In these bizarre days, I sometimes feel like a character in a novel. Not necessarily a surreal novel, not fantasy and not magic realism. Rather like one of these anonymous characters in one of José Saramago’s abstract, hypothetical and almost academic novels.
Most of Saramago’s novels begin with an abstract thought experiment from which an elaborate plot unfolds. In his novel O Ensaio Sobre a Cegueira (Blindness) a mysterious epidemic of blindness affects almost everyone in an unnamed city. Most people in the city suddenly turn blind, from one day to the other. Then the usual reactions kick in, such as quarantine measures, the military sends those affected by the mysterious disease into overcrowded, filthy camps, where anarchy, violence and disorder reign. The sequel, O Ensaio sobre a Lucidez (Seeing), starts with the day parliamentary elections are held in an unnamed country, only that most of the people cast a blank ballot. On the following Sunday, the government repeats the elections, and even more voters cast a blank ballot. Instead of interrogating itself or reflecting on the potential reasons the country’s voters might have for casting a blank ballot, the government unleashes an aggressive campaign against its citizens, trying to destroy this protest movement that dared to sabotage the elections and mock the government. Another of Saramago’s novels, As intermitências da Morte (Death at Intervals), opens with the end of death. In an unnamed country, suddenly, from one day to the other, people stop dying. After many people initially celebrate this unusual development, it becomes clear very soon that the end of death poses extraordinary socio-economic and political challenges to this society in which death has ceased to exist. What started as a dream come true descends into a terrifying nightmare.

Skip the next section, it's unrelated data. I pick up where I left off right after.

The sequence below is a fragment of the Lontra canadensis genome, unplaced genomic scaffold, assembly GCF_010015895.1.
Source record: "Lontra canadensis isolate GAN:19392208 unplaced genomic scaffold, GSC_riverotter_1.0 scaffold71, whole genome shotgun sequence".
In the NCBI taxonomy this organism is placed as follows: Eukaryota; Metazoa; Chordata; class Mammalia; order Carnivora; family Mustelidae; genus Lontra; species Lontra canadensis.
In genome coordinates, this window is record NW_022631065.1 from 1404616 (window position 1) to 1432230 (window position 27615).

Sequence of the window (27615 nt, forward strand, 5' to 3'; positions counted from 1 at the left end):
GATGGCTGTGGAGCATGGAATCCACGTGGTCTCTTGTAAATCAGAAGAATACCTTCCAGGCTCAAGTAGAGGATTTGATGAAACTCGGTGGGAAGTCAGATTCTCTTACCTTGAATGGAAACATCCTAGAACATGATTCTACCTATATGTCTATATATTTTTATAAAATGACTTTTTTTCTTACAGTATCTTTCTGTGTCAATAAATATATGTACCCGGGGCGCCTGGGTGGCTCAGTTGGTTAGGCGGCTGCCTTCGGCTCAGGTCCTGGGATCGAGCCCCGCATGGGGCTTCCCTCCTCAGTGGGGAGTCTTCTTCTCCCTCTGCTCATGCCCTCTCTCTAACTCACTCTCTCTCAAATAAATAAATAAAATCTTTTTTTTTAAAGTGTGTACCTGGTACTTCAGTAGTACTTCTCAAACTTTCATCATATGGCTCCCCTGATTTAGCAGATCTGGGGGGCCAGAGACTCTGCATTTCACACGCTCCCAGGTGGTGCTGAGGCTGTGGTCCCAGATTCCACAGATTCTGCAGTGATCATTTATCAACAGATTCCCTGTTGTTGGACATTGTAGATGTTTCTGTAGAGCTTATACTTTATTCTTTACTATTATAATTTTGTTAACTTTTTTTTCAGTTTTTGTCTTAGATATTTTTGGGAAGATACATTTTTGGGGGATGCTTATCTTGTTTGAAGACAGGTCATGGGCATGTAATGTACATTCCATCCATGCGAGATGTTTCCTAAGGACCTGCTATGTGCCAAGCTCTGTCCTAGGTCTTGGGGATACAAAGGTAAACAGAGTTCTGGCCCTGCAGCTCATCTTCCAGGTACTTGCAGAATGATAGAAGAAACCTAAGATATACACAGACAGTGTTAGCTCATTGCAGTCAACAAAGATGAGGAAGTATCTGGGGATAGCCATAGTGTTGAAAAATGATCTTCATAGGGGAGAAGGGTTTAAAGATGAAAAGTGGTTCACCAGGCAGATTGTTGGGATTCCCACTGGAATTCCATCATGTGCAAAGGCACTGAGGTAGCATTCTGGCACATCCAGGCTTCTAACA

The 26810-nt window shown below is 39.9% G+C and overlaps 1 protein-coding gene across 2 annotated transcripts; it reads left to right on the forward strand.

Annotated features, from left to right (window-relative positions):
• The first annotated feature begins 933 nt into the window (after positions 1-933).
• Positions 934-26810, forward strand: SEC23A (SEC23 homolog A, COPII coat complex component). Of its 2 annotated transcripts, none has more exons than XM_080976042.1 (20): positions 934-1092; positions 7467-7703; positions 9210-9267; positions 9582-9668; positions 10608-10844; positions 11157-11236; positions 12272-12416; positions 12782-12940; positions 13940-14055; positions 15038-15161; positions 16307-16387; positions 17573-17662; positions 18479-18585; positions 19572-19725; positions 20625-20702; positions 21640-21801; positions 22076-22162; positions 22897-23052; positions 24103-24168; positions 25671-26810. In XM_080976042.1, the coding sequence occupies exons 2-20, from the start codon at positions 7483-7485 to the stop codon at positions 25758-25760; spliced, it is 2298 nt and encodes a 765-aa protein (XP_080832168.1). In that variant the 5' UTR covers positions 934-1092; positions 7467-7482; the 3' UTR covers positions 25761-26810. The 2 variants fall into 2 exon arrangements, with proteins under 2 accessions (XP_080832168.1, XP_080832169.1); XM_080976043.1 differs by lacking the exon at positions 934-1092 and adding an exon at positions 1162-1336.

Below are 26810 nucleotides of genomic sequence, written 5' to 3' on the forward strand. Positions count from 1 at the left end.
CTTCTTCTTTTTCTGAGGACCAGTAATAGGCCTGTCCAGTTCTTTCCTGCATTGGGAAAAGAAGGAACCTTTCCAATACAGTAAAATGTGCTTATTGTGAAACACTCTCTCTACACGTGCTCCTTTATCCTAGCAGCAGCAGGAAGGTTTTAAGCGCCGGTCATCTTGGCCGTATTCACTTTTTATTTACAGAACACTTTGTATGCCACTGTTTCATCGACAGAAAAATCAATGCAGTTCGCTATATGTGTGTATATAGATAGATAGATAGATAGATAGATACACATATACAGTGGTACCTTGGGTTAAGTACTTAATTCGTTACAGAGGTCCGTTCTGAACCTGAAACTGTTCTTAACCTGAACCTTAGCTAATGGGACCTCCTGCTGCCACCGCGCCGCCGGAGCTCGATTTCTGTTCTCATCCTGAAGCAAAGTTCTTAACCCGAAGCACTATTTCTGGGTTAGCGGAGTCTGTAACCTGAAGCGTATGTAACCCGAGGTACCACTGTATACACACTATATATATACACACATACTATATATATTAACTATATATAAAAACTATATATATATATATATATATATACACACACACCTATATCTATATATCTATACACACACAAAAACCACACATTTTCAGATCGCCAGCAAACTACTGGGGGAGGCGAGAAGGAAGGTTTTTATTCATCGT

I have always regarded most of Saramago’s novels as intriguing thought experiments. Through the art of the novel, Saramago examines the potential political and socio-economic consequences that might unfold as a consequence of these hypothetical events. How would societies, governments, politicians, citizens react, change, behave if this or that really happened; if in an unnamed city most of its inhabitants became blind from one day to the other; if in an unnamed country, most citizens started to sabotage the national elections by casting a blank ballot; if from one day to the other, people no longer died!
What is happening at the moment in some countries around the world could also have been one of Saramago’s thought experiments (unwritten or unfinished perhaps). A novel that begins with a mysterious epidemic striking countries across the world. Almost all countries implement a complete national lockdown, quarantining the whole society for several weeks and months. Some governments react in rather predictable ways to the epidemic, echoing the storyline of O Ensaio sobre a Cegueira (Blindness): they masterfully exploit the situation to undermine democratic freedoms and introduce (or reinforce) authoritarian rule. Other governments, however, ridicule the disease (despite thousands of deaths and hundreds of thousands of infections), creating alternative facts and realities, mocking scientists, deriding rational thought and proudly looking the other way. And this is a thought experiment not even Saramago could have imagined.
José Saramago was an extraordinary writer! But life itself writes the most remarkable stories!